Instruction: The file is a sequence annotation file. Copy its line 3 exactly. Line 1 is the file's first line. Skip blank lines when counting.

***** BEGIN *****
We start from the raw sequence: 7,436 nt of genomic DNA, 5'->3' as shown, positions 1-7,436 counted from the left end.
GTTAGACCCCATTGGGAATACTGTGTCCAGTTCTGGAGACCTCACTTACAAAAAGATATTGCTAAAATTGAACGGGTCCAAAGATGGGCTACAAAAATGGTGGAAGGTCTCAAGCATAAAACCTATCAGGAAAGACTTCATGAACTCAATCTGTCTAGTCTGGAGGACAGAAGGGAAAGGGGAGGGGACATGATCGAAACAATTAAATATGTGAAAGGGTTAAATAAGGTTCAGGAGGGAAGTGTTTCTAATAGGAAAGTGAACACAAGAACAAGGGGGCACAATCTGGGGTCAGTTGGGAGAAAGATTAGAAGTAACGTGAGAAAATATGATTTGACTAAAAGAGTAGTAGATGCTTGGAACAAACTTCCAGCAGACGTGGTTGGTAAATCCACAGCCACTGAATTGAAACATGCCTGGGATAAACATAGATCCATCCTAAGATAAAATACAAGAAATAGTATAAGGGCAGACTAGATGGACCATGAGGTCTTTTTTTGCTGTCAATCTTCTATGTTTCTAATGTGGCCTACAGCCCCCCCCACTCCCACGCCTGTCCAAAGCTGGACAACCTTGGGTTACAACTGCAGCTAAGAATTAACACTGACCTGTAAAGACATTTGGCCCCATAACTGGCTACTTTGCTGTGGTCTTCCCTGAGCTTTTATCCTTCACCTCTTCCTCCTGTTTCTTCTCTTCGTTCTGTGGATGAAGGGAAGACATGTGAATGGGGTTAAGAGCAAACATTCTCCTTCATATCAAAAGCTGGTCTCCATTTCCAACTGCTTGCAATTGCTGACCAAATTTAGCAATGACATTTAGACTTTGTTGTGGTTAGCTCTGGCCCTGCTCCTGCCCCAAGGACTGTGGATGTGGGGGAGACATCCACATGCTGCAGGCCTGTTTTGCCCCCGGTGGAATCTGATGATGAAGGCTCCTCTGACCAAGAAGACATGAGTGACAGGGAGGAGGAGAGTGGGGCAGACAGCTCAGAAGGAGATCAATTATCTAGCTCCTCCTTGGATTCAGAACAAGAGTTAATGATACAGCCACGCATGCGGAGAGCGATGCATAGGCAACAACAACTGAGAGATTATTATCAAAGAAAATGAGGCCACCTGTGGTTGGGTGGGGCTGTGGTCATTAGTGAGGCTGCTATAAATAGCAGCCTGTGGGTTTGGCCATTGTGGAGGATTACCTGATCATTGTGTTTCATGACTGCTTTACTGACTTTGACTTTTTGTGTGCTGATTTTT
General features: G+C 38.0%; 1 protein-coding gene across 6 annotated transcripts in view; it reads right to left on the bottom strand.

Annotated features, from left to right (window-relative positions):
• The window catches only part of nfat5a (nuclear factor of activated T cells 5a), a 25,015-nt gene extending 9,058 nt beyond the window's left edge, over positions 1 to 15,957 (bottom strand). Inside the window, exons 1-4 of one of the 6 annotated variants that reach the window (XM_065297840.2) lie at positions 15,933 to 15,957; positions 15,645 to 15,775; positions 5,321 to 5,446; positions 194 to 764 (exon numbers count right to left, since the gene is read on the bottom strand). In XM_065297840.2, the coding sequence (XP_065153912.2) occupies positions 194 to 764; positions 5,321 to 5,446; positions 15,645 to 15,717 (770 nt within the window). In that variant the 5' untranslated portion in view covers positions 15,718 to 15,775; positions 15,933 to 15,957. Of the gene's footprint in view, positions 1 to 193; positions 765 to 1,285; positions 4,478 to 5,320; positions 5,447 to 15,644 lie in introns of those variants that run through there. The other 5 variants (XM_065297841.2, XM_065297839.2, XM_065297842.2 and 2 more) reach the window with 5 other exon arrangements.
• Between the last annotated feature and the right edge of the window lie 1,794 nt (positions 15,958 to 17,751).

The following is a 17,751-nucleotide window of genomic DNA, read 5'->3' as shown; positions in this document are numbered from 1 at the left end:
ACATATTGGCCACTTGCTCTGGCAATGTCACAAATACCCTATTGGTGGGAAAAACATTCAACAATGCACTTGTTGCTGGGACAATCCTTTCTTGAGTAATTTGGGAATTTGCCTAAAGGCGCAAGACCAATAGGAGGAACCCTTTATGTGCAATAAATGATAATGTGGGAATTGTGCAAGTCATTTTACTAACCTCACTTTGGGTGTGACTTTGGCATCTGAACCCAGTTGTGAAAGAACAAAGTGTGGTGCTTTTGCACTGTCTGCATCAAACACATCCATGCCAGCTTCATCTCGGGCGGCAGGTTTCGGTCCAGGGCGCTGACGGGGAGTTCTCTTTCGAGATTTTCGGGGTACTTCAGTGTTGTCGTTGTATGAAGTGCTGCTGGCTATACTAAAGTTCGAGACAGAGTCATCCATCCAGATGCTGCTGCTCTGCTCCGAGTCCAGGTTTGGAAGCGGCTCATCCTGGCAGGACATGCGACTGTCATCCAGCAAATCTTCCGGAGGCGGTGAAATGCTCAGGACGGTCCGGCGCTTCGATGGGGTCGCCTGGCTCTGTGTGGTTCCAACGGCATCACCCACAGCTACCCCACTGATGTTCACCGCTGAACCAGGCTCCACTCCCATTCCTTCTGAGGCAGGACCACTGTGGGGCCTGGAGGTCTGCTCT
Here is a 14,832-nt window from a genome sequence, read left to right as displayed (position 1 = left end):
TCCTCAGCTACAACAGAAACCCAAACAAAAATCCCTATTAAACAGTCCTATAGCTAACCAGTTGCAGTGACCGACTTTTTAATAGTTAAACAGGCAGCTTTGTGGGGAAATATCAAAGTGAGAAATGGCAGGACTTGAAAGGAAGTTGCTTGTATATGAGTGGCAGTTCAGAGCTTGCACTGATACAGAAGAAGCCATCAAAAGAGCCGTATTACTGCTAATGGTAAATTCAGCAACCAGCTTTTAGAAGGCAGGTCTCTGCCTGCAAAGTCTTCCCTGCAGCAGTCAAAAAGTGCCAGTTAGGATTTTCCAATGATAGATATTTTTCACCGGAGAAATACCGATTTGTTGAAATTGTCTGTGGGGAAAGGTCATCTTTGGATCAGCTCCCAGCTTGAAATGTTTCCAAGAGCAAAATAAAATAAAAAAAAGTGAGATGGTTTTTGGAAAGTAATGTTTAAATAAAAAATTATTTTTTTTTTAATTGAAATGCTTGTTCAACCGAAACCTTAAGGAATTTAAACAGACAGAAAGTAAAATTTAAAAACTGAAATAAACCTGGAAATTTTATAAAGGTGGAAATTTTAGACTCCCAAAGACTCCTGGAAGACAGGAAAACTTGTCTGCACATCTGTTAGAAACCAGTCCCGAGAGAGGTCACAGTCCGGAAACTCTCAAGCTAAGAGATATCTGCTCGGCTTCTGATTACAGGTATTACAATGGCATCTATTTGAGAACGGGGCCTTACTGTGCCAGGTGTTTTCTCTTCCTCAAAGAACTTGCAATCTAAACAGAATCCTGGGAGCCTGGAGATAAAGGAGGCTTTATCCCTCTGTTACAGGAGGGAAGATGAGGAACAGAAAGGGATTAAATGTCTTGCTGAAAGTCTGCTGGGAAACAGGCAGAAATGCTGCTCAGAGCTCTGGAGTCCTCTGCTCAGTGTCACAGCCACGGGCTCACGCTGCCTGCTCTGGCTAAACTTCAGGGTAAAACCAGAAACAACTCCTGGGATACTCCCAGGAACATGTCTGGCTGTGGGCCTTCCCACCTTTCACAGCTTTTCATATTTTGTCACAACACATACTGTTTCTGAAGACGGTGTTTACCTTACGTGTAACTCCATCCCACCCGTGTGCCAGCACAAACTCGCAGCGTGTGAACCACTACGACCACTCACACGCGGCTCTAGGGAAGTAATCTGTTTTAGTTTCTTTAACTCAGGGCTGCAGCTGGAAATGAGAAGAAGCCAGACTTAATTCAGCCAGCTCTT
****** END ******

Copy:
General features: G+C 38.0%; 1 protein-coding gene across 6 annotated transcripts in view; it reads right to left on the bottom strand.